Illustration: Aïda Amer/Axios

Churchill Capital Corp. III has agreed to acquire health-cost management services provider MultiPlan at an initial enterprise value of $11 billion, as such deals continue to proliferate as alternatives to IPOs.

Why it matters: This is the largest special purpose acquisition company (SPAC) merger, and it also includes the largest private investment in public equity (PIPE) associated with a SPAC. Existing MultiPlan owners like Hellman & Friedman and General Atlantic will roll over more than 75% of their collective stake and own over 60% of the public company.

  • A source tells Axios that negotiations began before the pandemic.

Context: A SPAC is a shell company that raises money from the public markets for the purpose of acquiring a private company.

This too: Spartan Energy Acquisition Corp., a SPAC backed by Apollo Global Management, agreed to buy electric car maker Fisker at a $2.9 billion enterprise value.

Oh, and this: Two more SPACs on Friday filed to go public.

Why now? SPACs have been around for years, but what we're seeing now seems largely driven by public equity froth.

  • Stock markets are salivating for almost any new issue, whether or not it includes an operating company. That's the perfect petri dish for SPACs, and they're raising billions.
  • IPOs are also going gangbusters but often take longer to complete with far more disclosure than do reverse mergers via SPAC. Plus there's rampant underpricing. So why not strike while the iron is hot and (relatively) easy?

Going public via SPAC does have some downsides. For example, you still need shareholder approval, could get hammered by redemptions, and need to give a large slice of economics to the SPAC sponsor.

The bottom line: SPACs, not direct listings, are the 2020 challenge to IPOs and IPO bankers.

Go deeper

Mergers and acquisitions make a comeback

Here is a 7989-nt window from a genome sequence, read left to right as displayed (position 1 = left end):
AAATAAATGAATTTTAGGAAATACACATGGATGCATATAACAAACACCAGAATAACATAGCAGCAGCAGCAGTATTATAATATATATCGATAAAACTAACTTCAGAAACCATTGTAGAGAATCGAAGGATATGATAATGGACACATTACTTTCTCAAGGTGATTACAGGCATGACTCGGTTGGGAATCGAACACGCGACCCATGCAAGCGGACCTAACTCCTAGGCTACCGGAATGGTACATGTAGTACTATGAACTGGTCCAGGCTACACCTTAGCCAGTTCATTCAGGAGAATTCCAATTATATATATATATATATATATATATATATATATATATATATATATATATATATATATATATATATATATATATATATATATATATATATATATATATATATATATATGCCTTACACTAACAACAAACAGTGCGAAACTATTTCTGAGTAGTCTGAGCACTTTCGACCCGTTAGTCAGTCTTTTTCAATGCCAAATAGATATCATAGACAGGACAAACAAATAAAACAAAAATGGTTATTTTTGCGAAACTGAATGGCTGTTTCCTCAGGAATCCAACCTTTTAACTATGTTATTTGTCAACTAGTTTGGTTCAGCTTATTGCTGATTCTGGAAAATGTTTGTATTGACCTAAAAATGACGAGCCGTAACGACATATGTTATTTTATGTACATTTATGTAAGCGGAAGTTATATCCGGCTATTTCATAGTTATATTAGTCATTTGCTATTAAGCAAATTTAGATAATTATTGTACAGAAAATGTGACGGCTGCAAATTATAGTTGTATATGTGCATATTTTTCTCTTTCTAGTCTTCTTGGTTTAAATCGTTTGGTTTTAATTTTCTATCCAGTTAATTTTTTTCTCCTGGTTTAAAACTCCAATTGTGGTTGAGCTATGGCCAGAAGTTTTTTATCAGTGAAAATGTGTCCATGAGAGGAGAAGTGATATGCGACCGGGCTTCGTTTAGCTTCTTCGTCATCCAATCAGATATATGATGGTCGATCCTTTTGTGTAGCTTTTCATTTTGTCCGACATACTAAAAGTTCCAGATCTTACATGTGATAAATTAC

Illustration: Sarah Grillo/Axios

A slew of high-profile headlines led by Microsoft's expected acquisition of social media video app TikTok helped bring the Nasdaq to another record high on Monday.

Why it matters: The mergers-and-acquisitions market looks like it's bouncing back, joining the revived credit and equity markets as well as the market for new public companies through IPOs and special purpose acquisition companies (SPACs).

NOAA warns of potential for "extremely active" Atlantic hurricane season

Hurricane Isaias makes landfall in Garden City, South Carolina. (Photo by Sean Rayford/Getty Images)

National Oceanic and Atmospheric Administration forecasters warned Thursday of the potential for an "extremely active" hurricane season in the Atlantic.

The big picture: The agency expects 19 to 25 named storms — with three to six major hurricanes — during the six-month hurricane season, which ends Nov. 30. The average season produces only 12 named storms.

New York AG files lawsuit to dissolve NRA

Wayne LaPierre. Photo: Saul Loeb/AFP via Getty Images

New York Attorney General Letitia James filed a lawsuit Thursday to dissolve the National Rifle Association, alleging the group committed fraud by diverting roughly $64 million in charitable donations over three years to support reckless spending by its executives.

Why it matters: The NRA is the most powerful gun lobby in the country and receives a huge amount in donations each year, but New York's investigation claims that CEO Wayne LePierre and other top leaders undermined the organization's mission for their own personal benefit.